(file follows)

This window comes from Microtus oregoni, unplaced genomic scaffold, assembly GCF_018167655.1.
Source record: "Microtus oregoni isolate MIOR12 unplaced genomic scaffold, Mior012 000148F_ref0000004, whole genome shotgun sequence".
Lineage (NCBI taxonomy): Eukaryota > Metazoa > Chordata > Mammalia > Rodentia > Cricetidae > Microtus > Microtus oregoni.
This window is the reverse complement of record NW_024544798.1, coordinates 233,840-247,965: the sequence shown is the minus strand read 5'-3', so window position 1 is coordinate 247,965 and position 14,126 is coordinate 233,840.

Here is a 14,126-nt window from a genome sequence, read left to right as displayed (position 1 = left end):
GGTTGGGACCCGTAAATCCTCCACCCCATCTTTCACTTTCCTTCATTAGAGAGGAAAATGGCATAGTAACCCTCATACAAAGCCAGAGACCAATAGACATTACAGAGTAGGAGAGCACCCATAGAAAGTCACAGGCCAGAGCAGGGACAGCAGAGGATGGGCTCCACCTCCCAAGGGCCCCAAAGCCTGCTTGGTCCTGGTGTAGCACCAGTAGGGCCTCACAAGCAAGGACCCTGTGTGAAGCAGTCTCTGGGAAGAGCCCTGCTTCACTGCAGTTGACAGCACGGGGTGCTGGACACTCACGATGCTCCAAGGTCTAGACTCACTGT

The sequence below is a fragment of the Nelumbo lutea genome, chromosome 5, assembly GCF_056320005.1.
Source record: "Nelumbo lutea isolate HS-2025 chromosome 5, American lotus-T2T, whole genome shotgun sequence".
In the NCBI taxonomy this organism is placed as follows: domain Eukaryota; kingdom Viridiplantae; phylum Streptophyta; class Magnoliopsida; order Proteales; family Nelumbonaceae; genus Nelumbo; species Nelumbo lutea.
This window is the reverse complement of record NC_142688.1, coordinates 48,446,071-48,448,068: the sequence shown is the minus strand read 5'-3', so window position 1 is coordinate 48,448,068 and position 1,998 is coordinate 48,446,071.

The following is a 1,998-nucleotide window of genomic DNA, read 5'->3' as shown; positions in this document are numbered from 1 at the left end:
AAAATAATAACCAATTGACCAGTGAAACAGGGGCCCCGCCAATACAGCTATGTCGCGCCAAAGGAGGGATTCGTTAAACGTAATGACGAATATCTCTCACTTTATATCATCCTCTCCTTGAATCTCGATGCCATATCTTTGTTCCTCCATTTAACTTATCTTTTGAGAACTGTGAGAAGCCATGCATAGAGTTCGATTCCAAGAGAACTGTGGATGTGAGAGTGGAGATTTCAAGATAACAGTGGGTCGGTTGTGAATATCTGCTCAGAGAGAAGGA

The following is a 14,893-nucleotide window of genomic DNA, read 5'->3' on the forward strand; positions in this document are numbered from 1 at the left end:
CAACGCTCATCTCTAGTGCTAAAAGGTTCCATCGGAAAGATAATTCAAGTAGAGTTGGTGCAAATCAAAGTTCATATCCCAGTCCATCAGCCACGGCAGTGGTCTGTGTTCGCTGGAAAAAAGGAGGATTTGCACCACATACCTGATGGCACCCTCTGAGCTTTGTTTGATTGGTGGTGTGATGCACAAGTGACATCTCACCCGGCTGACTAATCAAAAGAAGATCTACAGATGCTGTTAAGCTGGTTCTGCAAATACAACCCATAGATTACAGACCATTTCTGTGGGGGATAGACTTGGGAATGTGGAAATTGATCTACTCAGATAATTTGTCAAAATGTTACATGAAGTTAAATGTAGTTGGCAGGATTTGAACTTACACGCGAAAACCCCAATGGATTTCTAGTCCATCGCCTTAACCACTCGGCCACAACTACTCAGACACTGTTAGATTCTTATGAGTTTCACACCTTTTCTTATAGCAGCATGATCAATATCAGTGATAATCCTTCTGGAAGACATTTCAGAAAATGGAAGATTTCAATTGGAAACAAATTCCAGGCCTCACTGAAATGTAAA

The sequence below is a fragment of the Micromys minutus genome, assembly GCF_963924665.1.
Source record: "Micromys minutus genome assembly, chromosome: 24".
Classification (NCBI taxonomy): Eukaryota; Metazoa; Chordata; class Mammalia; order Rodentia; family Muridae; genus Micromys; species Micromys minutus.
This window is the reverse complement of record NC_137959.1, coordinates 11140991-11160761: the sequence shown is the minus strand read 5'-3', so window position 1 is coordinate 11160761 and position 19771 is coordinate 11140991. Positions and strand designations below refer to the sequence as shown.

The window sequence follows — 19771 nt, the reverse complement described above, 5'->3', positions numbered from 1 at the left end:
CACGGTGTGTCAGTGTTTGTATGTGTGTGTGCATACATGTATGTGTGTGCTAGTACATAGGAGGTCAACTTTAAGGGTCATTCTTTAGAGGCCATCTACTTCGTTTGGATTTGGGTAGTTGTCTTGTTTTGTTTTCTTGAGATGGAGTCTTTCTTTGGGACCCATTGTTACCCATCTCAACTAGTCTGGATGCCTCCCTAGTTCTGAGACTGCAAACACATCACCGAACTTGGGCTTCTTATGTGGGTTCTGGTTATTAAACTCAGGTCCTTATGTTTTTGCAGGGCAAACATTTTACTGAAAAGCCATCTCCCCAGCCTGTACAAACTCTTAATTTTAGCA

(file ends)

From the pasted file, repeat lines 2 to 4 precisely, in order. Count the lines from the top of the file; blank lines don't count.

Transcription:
Source record: "Microtus oregoni isolate MIOR12 unplaced genomic scaffold, Mior012 000148F_ref0000004, whole genome shotgun sequence".
Lineage (NCBI taxonomy): Eukaryota > Metazoa > Chordata > Mammalia > Rodentia > Cricetidae > Microtus > Microtus oregoni.
This window is the reverse complement of record NW_024544798.1, coordinates 233,840-247,965: the sequence shown is the minus strand read 5'-3', so window position 1 is coordinate 247,965 and position 14,126 is coordinate 233,840.